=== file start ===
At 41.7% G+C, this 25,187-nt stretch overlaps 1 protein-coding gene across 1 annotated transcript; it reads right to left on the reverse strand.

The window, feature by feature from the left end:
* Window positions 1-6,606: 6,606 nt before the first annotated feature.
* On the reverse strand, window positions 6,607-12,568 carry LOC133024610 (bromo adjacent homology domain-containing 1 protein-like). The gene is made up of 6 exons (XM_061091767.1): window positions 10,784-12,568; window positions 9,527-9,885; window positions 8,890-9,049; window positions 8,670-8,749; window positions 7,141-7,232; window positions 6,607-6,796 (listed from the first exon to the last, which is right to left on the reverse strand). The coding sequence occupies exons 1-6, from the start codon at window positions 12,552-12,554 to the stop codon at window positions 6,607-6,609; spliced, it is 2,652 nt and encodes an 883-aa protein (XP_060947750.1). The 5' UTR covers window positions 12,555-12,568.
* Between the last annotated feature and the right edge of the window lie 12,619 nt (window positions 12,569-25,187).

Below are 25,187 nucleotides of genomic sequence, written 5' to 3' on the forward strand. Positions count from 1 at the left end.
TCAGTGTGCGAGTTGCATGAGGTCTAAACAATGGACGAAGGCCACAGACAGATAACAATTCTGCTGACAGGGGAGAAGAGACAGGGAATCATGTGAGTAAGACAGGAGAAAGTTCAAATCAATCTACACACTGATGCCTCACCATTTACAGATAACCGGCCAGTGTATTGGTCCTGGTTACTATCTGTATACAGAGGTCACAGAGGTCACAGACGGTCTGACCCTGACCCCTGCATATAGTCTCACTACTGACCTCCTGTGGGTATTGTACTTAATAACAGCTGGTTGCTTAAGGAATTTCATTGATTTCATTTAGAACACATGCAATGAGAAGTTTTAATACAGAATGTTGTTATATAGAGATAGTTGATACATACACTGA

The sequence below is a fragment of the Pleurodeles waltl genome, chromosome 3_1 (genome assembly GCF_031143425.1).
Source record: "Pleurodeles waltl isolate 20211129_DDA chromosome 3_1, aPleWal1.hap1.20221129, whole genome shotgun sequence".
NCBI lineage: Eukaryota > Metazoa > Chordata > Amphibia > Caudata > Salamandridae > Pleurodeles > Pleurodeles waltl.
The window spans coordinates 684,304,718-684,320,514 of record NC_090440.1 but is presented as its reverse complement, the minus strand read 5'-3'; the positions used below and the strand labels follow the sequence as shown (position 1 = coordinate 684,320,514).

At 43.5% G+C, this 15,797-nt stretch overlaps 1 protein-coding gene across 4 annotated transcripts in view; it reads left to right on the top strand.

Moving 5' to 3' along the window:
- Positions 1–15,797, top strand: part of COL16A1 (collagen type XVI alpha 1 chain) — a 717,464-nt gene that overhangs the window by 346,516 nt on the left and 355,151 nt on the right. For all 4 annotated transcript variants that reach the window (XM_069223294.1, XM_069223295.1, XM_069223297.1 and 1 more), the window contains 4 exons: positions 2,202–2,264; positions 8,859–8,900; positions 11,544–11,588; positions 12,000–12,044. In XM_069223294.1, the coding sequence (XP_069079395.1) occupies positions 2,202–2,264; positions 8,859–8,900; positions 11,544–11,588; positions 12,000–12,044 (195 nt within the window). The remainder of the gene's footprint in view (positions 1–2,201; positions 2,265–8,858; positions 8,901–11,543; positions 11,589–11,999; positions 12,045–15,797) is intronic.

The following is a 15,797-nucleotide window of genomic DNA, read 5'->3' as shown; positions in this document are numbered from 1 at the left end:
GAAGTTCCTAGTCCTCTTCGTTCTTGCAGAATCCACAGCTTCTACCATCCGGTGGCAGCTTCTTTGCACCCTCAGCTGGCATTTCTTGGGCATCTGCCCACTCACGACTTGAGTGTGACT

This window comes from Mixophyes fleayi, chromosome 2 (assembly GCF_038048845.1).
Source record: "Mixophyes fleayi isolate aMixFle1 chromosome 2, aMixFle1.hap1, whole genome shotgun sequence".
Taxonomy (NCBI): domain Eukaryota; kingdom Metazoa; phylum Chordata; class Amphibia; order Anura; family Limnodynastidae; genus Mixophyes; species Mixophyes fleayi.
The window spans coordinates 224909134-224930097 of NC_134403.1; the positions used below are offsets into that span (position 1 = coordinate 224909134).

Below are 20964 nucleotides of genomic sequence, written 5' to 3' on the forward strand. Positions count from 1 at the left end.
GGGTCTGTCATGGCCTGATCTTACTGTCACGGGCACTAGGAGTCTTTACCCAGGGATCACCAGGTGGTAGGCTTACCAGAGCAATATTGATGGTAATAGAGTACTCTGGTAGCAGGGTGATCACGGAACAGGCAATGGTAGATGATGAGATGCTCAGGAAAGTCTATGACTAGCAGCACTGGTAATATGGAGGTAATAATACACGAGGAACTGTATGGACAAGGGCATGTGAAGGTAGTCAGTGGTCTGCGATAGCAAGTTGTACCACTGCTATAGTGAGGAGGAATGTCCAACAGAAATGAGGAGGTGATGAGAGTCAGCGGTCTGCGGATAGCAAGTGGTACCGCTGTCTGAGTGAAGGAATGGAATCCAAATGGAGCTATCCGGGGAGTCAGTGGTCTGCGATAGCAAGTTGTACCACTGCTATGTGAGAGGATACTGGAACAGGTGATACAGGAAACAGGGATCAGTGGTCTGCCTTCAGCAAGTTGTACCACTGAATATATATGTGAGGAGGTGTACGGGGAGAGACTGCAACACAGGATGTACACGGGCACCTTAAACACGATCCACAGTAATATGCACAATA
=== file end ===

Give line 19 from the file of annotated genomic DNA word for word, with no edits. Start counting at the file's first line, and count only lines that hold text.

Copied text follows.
Taxonomy (NCBI): domain Eukaryota; kingdom Metazoa; phylum Chordata; class Amphibia; order Anura; family Limnodynastidae; genus Mixophyes; species Mixophyes fleayi.